Ben Margetts

Ben-new
What’s your role?

CEO of On Call Africa. I work closely with our trustees to drive the strategy of the charity. I make sure that those who work with us are safe and happy.

What’s your vision for the charity?

On Call Africa works with the Ministry of Health to strengthen the health system.

Together we’re improving access to health care, and building a healthier future for Zambians. I want our approach to be sustainable and easy to replicate, so that the Ministry of Health and ‘partners at scale’ can readily adopt it. It’s really important that our work is effective, as well as achievable, within each context. This maximises the impact we can have.

What’s been your biggest achievement at On Call Africa so far?

The speed with which we responded to the Covid-19 pandemic in Zambia. We suspended our usual activity to support the vital national response to this virus. Calling on the expertise of our volunteers allowed us to support the Ministry of Health to develop national protocols. These allowed Community Health Workers to safely continue to deliver their services.

What made you decide to work for On Call Africa?

I’ve worked in International Development for ten years now, in different contexts. We keep seeing issues such as:

  • poor access to health care,
  • poor health literacy, and
  • poor access to the amenities that promote health.

I’ve seen how devastating these can be to rural communities, and to their ability to progress. Health care is a basic human right, and a necessity for development. On Call Africa is strengthening rural health care, bringing about long-term change. I was excited by the potential. I’m so glad I applied, even happier that I got the role!

Why should someone give up their time to volunteer for On Call Africa?

We offer our volunteers a chance to support the health system’s long-term benefit. It’s a unique experience, and contributes to the delivery of essential services. Working so closely with the Ministry of Health means we get to influence national policies, guidelines, and programmes. Doctors who work for On Call Africa, gain new experiences in patient consultation and policy development, that help them to grow. Not to mention that Zambia is a beautiful place to be!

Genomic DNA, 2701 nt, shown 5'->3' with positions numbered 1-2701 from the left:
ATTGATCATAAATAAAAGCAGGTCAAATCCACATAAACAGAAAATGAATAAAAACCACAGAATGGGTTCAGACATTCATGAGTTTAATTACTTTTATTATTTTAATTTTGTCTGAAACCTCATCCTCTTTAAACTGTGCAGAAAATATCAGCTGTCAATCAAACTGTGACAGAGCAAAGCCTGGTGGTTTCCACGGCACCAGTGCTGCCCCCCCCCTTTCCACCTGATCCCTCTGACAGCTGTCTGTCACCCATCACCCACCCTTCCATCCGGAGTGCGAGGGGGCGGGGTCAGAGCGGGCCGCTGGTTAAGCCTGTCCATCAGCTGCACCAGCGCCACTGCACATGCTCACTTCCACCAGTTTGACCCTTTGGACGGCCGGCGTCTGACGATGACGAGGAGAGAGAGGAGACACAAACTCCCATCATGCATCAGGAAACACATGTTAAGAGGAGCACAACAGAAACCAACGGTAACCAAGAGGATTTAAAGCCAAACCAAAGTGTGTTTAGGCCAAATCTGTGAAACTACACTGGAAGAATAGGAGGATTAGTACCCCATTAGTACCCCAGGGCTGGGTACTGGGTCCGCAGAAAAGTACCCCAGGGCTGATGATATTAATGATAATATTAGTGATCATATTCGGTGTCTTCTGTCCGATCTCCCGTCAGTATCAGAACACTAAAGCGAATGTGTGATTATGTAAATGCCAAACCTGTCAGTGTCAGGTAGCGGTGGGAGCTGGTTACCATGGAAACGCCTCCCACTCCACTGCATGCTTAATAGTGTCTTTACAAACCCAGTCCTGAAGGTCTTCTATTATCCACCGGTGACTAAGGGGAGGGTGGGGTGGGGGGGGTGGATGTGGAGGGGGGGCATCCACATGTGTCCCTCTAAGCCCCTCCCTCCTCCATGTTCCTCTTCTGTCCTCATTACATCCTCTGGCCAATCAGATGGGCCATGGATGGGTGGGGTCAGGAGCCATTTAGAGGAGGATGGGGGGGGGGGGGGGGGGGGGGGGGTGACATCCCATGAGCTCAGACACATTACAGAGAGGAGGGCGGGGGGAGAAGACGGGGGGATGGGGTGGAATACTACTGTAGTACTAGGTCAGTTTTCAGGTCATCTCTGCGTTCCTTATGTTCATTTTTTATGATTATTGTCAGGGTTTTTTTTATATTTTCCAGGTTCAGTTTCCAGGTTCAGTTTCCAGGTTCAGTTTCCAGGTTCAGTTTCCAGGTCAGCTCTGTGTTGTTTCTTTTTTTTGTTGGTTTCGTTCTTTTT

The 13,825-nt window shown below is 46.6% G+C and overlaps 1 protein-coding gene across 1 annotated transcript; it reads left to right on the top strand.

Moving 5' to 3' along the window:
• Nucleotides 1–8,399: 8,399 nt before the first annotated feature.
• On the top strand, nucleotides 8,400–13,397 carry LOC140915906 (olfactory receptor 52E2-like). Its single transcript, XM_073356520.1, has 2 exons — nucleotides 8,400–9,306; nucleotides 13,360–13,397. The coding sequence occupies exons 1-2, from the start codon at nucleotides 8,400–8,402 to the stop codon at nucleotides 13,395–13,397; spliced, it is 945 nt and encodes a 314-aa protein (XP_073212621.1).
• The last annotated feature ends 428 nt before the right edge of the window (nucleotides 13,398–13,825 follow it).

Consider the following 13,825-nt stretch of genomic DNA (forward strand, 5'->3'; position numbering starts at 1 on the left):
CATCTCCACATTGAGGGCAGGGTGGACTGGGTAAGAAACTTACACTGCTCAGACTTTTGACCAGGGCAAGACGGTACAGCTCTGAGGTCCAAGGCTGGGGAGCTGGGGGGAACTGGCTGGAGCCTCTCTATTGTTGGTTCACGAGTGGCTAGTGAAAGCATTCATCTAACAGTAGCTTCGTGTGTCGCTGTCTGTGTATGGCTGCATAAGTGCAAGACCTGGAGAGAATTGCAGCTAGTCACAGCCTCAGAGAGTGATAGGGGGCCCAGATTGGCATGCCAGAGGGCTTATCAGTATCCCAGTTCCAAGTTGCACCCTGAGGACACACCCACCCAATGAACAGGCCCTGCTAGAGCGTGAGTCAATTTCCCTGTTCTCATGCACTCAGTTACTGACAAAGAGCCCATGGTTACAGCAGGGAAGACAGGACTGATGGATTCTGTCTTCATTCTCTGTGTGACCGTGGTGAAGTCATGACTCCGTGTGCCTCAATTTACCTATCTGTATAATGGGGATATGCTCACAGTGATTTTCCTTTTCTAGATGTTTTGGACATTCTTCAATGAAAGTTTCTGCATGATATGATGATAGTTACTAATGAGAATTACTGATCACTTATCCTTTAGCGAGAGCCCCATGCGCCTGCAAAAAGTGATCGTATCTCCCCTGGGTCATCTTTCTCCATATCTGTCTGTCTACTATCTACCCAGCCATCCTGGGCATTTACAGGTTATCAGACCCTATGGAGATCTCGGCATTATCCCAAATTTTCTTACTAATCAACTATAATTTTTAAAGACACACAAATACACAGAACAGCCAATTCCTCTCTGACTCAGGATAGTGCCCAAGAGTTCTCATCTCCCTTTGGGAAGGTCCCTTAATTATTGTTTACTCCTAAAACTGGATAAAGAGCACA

What’s your biggest challenge for the year ahead?

Growth and change. We have grown rapidly over the last few years, which is really exciting! But it brings lots of challenges as we have had to quickly develop new systems and ways of working. Over the next 12 months we need to embed systems and ways of working to ensure we are ready for the next stage of our growth. Having changed our approach so drastically we also need to generate evidence to help refine and improve our work, and to help us generate the funds we need realise our ambitions.

You lived in Zambia for almost two years. What was your greatest memory?

Tricky question! It was a challenging but great time for On Call Africa.

I was only going to come over for a few months, then return to the UK. But Covid-19, as well as On Call Africa’s expansion, gave me the chance to stay on. I had some great experiences:

  • on the Zambezi River,
  • at Lake Kariba, and
  • in the Lower Zambezi National Park.

Zambia is an amazing country.

Have you got any tips on Zambia for future volunteers?

The beautiful Victoria Falls and Zambezi River are both on our doorstep in Livingstone. You can hop over the border to Chobe in Botswana, or take a four-hour drive into Kafue National Park in Zambia. If you’ve got time, you should definitely take a trip to the Lower Zambezi National Park. It’s a great spot and you’ll see lots of wildlife. Make sure you allow a good eight to nine hours from Livingstone.

Tell me something about you that no one else knows…

When I was 22 I hitch hiked and got local buses from Western Kenya to Cape Town

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